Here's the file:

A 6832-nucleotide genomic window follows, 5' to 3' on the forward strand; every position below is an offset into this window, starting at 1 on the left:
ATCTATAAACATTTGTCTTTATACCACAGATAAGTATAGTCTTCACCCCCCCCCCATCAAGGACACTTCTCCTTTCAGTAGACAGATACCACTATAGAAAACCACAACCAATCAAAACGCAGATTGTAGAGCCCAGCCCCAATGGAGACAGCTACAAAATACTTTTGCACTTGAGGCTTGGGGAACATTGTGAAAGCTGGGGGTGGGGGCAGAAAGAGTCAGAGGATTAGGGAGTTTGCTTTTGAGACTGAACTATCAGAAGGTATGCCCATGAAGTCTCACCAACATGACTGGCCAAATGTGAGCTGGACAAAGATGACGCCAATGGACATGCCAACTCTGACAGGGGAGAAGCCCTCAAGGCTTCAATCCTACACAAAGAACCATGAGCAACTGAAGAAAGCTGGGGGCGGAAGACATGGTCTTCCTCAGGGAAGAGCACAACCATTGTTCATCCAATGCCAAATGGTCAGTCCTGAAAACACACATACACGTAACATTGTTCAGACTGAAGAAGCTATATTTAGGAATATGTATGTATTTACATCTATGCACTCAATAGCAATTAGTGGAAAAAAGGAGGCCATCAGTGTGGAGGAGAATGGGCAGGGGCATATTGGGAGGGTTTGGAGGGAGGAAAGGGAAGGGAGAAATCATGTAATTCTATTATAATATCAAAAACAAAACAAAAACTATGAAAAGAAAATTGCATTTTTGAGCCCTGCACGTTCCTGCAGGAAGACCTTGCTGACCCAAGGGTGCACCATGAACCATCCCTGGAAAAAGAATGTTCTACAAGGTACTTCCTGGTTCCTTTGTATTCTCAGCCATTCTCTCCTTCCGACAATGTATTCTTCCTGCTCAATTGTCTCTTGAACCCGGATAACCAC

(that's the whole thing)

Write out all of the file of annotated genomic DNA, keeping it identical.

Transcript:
A 6832-nucleotide genomic window follows, 5' to 3' on the forward strand; every position below is an offset into this window, starting at 1 on the left:
ATCTATAAACATTTGTCTTTATACCACAGATAAGTATAGTCTTCACCCCCCCCCCATCAAGGACACTTCTCCTTTCAGTAGACAGATACCACTATAGAAAACCACAACCAATCAAAACGCAGATTGTAGAGCCCAGCCCCAATGGAGACAGCTACAAAATACTTTTGCACTTGAGGCTTGGGGAACATTGTGAAAGCTGGGGGTGGGGGCAGAAAGAGTCAGAGGATTAGGGAGTTTGCTTTTGAGACTGAACTATCAGAAGGTATGCCCATGAAGTCTCACCAACATGACTGGCCAAATGTGAGCTGGACAAAGATGACGCCAATGGACATGCCAACTCTGACAGGGGAGAAGCCCTCAAGGCTTCAATCCTACACAAAGAACCATGAGCAACTGAAGAAAGCTGGGGGCGGAAGACATGGTCTTCCTCAGGGAAGAGCACAACCATTGTTCATCCAATGCCAAATGGTCAGTCCTGAAAACACACATACACGTAACATTGTTCAGACTGAAGAAGCTATATTTAGGAATATGTATGTATTTACATCTATGCACTCAATAGCAATTAGTGGAAAAAAGGAGGCCATCAGTGTGGAGGAGAATGGGCAGGGGCATATTGGGAGGGTTTGGAGGGAGGAAAGGGAAGGGAGAAATCATGTAATTCTATTATAATATCAAAAACAAAACAAAAACTATGAAAAGAAAATTGCATTTTTGAGCCCTGCACGTTCCTGCAGGAAGACCTTGCTGACCCAAGGGTGCACCATGAACCATCCCTGGAAAAAGAATGTTCTACAAGGTACTTCCTGGTTCCTTTGTATTCTCAGCCATTCTCTCCTTCCGACAATGTATTCTTCCTGCTCAATTGTCTCTTGAACCCGGATAACCAC